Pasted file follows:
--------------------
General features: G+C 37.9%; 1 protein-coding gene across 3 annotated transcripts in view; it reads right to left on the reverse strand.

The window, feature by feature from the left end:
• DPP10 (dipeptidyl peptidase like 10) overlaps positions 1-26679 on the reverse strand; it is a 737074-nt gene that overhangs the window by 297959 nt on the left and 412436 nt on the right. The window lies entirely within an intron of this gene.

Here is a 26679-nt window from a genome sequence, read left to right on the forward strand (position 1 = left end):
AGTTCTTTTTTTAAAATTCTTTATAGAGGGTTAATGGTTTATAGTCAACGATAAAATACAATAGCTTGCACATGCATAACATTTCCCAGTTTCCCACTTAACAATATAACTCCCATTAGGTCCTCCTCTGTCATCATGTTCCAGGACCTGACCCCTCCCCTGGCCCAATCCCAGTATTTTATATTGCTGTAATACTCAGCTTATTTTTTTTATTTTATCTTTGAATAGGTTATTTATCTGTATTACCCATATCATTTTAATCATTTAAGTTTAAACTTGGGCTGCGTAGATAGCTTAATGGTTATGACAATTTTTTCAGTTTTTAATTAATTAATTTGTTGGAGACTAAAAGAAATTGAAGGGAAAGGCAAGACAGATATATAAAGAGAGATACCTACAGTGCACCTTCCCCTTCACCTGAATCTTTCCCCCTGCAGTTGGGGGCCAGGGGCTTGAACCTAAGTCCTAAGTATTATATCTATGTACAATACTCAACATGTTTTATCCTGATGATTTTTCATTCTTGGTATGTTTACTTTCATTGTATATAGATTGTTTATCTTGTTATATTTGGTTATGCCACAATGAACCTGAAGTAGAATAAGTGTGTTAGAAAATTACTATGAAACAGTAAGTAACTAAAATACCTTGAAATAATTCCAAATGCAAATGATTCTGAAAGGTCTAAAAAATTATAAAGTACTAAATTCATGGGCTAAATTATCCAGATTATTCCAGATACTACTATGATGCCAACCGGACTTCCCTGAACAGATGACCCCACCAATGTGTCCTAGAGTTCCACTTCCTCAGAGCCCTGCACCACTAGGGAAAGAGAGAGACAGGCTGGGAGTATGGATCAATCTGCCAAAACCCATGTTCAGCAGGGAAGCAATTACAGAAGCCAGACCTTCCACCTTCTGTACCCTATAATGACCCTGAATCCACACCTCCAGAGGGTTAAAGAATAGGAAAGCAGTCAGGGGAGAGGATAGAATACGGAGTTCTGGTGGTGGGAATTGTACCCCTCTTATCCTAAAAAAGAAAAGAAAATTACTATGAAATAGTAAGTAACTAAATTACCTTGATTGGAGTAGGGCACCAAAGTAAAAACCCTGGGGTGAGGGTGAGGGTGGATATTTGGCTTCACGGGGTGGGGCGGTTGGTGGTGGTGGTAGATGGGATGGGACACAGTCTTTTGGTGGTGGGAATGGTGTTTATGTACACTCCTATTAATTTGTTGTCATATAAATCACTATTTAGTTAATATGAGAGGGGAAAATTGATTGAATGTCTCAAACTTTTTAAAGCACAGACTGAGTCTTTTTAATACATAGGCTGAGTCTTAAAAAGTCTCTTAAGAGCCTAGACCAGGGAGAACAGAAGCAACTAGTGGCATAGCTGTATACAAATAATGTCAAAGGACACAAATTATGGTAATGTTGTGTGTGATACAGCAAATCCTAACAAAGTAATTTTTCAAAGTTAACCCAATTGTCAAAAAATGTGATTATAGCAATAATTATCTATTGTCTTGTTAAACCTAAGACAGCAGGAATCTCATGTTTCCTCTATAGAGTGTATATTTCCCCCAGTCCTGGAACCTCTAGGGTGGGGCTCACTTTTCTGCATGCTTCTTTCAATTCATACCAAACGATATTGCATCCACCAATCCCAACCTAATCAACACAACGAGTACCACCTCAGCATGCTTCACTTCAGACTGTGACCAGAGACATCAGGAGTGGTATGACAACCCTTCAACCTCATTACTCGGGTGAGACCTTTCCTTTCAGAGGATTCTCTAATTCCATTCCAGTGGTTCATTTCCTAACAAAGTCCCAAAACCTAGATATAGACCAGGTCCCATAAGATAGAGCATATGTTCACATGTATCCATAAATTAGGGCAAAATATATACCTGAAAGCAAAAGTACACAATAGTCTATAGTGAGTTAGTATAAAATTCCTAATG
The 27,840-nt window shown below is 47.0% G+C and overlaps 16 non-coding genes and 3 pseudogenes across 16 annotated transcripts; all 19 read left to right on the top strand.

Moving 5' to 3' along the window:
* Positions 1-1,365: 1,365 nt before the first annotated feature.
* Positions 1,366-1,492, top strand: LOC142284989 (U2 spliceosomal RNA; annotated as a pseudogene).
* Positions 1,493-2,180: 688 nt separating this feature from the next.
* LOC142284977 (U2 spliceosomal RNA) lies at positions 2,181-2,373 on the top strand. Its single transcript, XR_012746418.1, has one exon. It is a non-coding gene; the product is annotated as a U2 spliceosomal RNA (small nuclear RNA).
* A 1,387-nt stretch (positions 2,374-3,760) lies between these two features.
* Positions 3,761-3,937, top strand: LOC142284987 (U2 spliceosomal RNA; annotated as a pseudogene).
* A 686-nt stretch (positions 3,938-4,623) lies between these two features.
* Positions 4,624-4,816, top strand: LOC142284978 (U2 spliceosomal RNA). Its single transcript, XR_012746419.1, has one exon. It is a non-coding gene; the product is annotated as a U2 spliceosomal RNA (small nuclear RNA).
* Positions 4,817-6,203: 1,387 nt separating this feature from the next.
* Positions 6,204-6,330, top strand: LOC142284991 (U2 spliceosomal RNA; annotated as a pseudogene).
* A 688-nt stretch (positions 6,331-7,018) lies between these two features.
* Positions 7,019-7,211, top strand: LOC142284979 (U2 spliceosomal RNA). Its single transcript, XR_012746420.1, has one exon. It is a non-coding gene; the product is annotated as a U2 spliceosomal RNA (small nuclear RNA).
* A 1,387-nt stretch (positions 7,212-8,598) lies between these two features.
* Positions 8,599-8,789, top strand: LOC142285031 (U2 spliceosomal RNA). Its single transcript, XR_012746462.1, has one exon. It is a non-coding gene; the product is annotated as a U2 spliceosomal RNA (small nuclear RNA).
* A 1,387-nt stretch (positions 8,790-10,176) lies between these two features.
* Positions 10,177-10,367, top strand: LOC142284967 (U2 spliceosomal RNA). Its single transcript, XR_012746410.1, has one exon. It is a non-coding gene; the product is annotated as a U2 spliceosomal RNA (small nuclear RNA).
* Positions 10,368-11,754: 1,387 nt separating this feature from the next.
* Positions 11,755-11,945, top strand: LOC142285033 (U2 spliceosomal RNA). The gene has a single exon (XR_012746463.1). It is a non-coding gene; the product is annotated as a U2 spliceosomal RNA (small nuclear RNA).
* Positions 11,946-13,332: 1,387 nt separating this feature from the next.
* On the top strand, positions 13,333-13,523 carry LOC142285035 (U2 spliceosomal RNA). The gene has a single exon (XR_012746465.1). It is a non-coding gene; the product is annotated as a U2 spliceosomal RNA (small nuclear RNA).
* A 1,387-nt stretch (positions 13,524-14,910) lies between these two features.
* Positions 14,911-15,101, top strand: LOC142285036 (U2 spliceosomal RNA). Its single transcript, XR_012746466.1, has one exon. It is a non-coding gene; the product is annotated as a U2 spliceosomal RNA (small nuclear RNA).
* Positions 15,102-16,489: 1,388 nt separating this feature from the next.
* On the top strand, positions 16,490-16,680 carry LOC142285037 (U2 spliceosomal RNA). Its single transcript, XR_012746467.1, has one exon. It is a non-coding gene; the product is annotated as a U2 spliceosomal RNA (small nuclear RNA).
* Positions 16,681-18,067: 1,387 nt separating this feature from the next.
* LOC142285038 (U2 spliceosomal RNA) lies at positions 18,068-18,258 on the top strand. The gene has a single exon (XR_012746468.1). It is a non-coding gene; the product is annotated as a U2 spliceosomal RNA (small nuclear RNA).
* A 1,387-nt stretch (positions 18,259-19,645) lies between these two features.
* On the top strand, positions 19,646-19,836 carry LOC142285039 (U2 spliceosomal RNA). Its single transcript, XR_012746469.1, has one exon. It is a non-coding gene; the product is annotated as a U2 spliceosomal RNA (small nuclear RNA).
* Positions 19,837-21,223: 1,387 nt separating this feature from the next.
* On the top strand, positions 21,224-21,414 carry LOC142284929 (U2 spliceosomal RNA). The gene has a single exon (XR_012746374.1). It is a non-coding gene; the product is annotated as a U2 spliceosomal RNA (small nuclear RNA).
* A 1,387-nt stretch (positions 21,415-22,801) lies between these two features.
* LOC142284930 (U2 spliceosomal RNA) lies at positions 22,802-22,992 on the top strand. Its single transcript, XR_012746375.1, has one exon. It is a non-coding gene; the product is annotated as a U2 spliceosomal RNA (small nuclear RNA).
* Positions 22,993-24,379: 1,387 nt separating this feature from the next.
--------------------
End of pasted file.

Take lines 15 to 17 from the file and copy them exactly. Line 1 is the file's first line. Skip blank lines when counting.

* Positions 4,624-4,816, top strand: LOC142284978 (U2 spliceosomal RNA). Its single transcript, XR_012746419.1, has one exon. It is a non-coding gene; the product is annotated as a U2 spliceosomal RNA (small nuclear RNA).
* Positions 4,817-6,203: 1,387 nt separating this feature from the next.
* Positions 6,204-6,330, top strand: LOC142284991 (U2 spliceosomal RNA; annotated as a pseudogene).